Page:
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Rob Speer's blog

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New names for our Python packages

Years ago, we made a decision to put all our Python packages in a common namespace called csc. To put it simply, this did not work well. Today, we have finally undone this decision by deprecating the csc namespace and renaming every single one of our modules. Python programmers, please learn from our mistake and never make a namespace package.

If you upgrade our software, you'll get more straightforward names for our modules. The new releases are ConceptNet 4.0.0, Divisi2 2.2.0, csc-utils 0.6, and a new package called simplenlp 0.9.

The new names to import are:

  • csc.conceptnet → conceptnet
  • csc.divisi2 → divisi2
  • csc.nl → simplenlp
  • csc.util → csc_utils
  • csc.corpus → conceptnet.corpus
  • csc.lib → conceptnet.lib
  • csc.django_settings → conceptnet.django_settings
  • csc.pseudo_auth → conceptnet.pseudo_auth
  • csc.webapi → conceptnet.webapi

There's still a package called csc, and basically what it's there for is to make your old code keep working. When you import something from csc, this package will find the new name of the package and import everything from there.

Read on for more details, including how to update your installation.

Applying common-sense computing to an "NLP Challenge"

A blogger named Joseph Turian recently posted a challenge about finding semantically-related terms based on a very noisy data set. The results will be evaluated by humans.

This sounded like exactly what our techniques are good at.

The input data was certainly as noisy as promised. It was basically a corpus of .uk Web pages, run through a very unreliable phrase detector and reduced down to unique phrases.

Divisi at SciPy 2010

Catherine and I are currently at SciPy 2010, presenting Divisi, our Python SVD toolkit.

Building APIs

I've been spending some time working on backend code -- the code that can make everything else we do easier and smoother.

For one thing, I want to draw attention to the ConceptNet Web API. This has actually been around for a while, but I've recently added a couple of new commands to it, and I consider it stable enough that it deserves more publicity.

If you want to build an application that uses information from ConceptNet, the "traditional" way is to install our Python API, download a copy of the database, set up that database, and write Django queries that give you what you want. This is overkill for a lot of situations, and of course doesn't work very well for programs that aren't written in Python.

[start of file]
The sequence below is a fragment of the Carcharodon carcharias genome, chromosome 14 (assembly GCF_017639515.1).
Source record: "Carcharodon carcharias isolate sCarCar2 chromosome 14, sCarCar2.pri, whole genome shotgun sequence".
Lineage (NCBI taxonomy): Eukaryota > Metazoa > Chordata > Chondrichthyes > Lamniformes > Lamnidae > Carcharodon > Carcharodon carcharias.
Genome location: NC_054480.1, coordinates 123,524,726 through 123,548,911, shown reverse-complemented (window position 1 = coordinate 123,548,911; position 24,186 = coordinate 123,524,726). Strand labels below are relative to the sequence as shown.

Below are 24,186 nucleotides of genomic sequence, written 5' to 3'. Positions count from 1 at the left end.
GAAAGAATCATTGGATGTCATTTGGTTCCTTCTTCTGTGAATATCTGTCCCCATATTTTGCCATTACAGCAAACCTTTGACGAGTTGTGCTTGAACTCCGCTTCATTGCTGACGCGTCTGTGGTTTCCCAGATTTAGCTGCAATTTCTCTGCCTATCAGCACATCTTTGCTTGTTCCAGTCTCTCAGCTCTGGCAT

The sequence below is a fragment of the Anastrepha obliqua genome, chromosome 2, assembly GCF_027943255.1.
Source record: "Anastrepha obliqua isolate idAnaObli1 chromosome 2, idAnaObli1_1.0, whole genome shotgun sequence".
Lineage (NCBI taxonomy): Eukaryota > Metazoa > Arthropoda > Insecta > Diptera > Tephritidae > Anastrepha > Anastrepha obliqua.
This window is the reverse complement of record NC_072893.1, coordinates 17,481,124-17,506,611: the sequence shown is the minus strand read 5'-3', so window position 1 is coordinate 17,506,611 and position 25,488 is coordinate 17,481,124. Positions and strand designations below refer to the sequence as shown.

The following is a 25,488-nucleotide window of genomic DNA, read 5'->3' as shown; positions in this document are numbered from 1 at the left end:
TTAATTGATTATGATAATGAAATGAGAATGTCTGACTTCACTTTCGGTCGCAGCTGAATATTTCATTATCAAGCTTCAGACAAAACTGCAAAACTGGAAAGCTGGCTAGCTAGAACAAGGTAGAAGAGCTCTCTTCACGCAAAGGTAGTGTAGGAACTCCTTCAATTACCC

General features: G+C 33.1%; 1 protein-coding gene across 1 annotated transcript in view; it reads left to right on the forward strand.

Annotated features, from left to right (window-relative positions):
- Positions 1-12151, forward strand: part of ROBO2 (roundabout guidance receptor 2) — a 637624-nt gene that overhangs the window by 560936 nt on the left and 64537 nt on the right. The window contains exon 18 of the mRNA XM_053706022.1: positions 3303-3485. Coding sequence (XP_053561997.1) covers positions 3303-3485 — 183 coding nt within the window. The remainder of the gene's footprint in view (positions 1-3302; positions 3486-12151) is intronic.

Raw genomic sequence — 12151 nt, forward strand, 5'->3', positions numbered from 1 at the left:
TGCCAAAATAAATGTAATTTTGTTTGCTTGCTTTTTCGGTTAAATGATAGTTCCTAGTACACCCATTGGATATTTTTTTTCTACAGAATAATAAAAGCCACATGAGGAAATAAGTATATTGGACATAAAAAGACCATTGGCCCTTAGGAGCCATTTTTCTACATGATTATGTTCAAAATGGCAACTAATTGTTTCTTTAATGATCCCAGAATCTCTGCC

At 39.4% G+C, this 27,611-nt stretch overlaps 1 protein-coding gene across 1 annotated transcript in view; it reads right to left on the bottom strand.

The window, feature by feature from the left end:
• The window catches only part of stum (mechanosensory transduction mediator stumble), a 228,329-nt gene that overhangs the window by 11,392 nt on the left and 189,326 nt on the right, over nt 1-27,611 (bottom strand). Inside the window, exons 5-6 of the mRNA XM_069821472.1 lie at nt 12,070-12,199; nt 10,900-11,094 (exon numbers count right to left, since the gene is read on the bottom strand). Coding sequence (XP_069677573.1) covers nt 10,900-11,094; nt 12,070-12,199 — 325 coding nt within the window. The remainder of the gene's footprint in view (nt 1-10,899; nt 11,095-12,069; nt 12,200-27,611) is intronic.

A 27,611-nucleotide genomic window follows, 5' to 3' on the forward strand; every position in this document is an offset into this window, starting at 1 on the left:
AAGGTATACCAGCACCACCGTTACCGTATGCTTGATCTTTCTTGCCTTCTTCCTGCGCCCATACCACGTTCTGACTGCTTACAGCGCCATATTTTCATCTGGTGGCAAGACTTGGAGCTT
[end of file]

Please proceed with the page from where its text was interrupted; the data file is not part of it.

The ConceptNet Web API is there as a more flexible alternative. Instead of having to set up anything, you can use it right now: Hey ConceptNet, tell me three things about penguins.

New SQLite database

We finally have an updated SQLite database for ConceptNet. It's designed for use with ConceptNet 4.0b8 (just released). This will fix the long-standing "best_raw_id" bug.

Verbosity, and one meeeelion sentences

How did we just get nearly 200,000 new statements in Open Mind Common Sense?

We've just imported a whole lot of data from Verbosity, one of Luis von Ahn's Games with a Purpose. Verbosity collects common sense knowledge through a game: one person is given a word, and needs to get the other person to guess that word by listing common-sense facts about it.

Welcome back, Catherine Havasi!

Catherine Havasi co-created the Open Mind Common Sense project, as an undergraduate researcher working with Push Singh way back in 1999. For the last five years, she's been working on a doctorate in computational linguistics at Brandeis University. She's been doing a lot of cross-campus research with this group.

Last month, she finally earned her Ph.D (congratulations!). Now, she's returned to the Media Lab as a post-doc, where she'll once again be able to work on Open Mind and its applications full time. It's great to have her as an official part of the group again!

Divisi for Windows

The theme of this week is "make it so that our underlying code can actually be run by other people". One recent accomplishment: I finally figured out how to make a Windows installer of Divisi, our machine learning library. (The hard work to make Divisi compile on Windows at all was done by contributor Akshay Bhat. Thanks, Akshay.)

Speed issues

The Open Mind Common Sense website is currently really, really slow, and I'm sorry about that.

As we acquire more users and try to do more complicated reasoning behind the scenes, clearly what we need to do is spend the piles of money that we have just sitting around on a huge fancy server

Sorry, I meant to say: clearly what we need to do is keep finding ways to cache lots of stuff and using whatever computing power we can find. Anyway, I'm working on it.

New site.

We've got a new version of the Open Mind Common Sense site: openmind.media.mit.edu

The big changes: